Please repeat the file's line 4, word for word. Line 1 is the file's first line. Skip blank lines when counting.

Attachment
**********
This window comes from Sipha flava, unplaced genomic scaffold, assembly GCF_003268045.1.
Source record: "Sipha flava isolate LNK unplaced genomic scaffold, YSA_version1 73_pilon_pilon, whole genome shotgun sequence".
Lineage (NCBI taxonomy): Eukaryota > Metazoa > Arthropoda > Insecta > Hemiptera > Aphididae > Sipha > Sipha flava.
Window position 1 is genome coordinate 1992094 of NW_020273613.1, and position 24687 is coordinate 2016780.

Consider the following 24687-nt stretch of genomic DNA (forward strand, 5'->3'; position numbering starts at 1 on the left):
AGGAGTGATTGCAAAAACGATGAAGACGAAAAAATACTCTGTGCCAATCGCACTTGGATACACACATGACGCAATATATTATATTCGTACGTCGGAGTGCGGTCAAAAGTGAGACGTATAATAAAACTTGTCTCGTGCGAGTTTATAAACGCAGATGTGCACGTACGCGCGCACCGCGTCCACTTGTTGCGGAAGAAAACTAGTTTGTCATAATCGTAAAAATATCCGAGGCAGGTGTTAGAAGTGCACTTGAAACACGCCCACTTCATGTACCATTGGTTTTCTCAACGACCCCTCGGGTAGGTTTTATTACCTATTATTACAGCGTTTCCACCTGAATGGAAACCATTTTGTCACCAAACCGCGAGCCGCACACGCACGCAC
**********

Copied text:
Window position 1 is genome coordinate 1992094 of NW_020273613.1, and position 24687 is coordinate 2016780.